I was once a feminist – of the fourth wave variety. My activist ensemble consisted of a slogan t-shirt, leggings and Doc Marten boots. A rebuttal of my generation’s dichotomic embrace of Kardashian – like overt sexuality or Middleton-esque sedate social climbing. I supported gay marriage and adoption, was pro-choice, thought that gender was irrelevant. I felt I had finally found my tribe. However, I turned out to be a very bad, modern-day feminist.
This was because I had as much to gripe about towards the female sex than I did the male one. Reflection merely cemented that I had had as much difficulty with women as I had with men during my formative years. I encountered females who were manipulative, insensitive and authoritative. I met men who were kind, encouraging and reasonable. Human nature is not black and white, and neither is the battle between the sexes.
I loved Disney movies as a child and thought the Feminist diatribe against the more established Princesses were the very definition of first world problems. I realised that the role of Housewife and Stay at Home Mother had been unfairly ridiculed and maligned.
The vulgarity and audacity at the Women’s Marches and pro-choice rallies shocked and repelled me. I felt that the current women’s movement was pushing me to become someone I had either no desire or ability to be.
As the years went on into my twenties, I was no more fulfilled, content or happy than I had been when I subscribed to this ideology in my late teens. I just felt more and more like a helpless victim. That I would always be under the boot of the patriarchy. I would earn less than men, I would be harassed or assaulted every time I left my home and if I ever did get married, I’d probably end up being mistreated by my husband.
It was only when I stepped out of my echo chamber and started listening to people with a different opinion that I realised how misled, stubborn and masochist I had become. The first tangible example of this was during the Marriage Equality referendum back in 2015. I was walking home when I saw a group of canvassers coming toward me. I had been intending to vote yes. Someone in the group handed me a leaflet, it was for a no vote. However, out of mere politeness, I took it and said thanks.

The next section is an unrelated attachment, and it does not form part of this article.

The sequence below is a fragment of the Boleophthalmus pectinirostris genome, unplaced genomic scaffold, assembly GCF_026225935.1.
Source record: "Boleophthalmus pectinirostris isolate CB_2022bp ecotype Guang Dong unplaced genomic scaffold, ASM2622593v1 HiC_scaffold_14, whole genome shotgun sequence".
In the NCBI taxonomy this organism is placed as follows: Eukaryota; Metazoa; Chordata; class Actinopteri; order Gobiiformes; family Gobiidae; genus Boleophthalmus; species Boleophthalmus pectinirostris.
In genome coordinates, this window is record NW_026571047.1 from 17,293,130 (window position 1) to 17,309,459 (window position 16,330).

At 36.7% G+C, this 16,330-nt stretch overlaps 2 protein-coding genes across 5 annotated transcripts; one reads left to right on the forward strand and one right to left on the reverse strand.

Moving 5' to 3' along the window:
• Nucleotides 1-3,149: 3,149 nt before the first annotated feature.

It wasn’t until I sat down and read the leaflet that I realised that the other side made a few good points. Men and women were different but that didn’t mean that women were inferior or that it was a terrible thing. Men and women, thus fathers and mothers, simply complimented each other. Each sex had their good and bad qualities.
The following summer I travelled down to Bantry to hear Gloria Steinem speak at the West Cork Literary Festival. I was so excited to hear and see a living icon of female empowerment in person. But I just came out of the auditorium feeling even more lost and alone than before. This was due to the sycophantic audience, aversion to dissenting opinion and Ms Steinem’s tiresome repetition of limp talking points when challenged.
I then came across American women like Katie Pavlich and Dana Loesch. They were Conservative, Christian and Pro Second Amendment. Everything Gloria Steinem wasn’t. I thought I would disagree with everything they stood for. But they were of a similar age and from a small-town background like me. Again, they made valid points about everything from gun ownership to economics to liberal sexism, backed up by facts.
Closer to home, ladies like Maria Steen and Breda O’Brien introduced me to a woman’s ‘soft power’ and the strong influence it’s had since the dawn of time. Those Christian/Catholic teachings, particularly in relation to traditional marriage, hadn’t subjugated women after all. It had civilised men. It had afforded women the first ever type of 50/50 representation, resulting in raising the next generation and having a larger effect on the wider world.
Further learning and life experience opened my eyes to the myths, elitism and insincerity of post second wave feminism. The reason I wasn’t happy or successful wasn’t because of some evil, misogynistic system out to get me, it was because of my own choices, interests and capabilities. The reason I am at an economic disadvantage is because
I went to college when I didn’t need to. As a result, I ended up in debt with no job prospects or useful qualifications because I chose to study the liberal arts. I didn’t pay enough attention or make better choices. Not because of any gender pay gap which has since been disputed.
Women have been breaking down barriers, confronting the status quo and defying expectations forever. Without the help of any sisterly clique. Organisations such as Feminists for Life and New Wave Feminists revealed that there is a far more insidious misogyny prevalent in the abortion lobby. Camille Paglia demonstrated the importance of individualism. Phyllis Schlafly proved that women could do it all – just not at the same time. Margaret Thatcher showed that not only could a woman be a leader, but she could also be a great leader in her own right.
I slowly started to turn away from the current feminist tunnel vision. I began to think for myself. I matured emotionally. I no longer wanted to feel like a victim. I saw the destructive hypocrisy and wanted no part of it anymore. My anger, fear and bitterness subsided thankfully. My acceptance of conservative values and return to the Christian faith is what made my life better.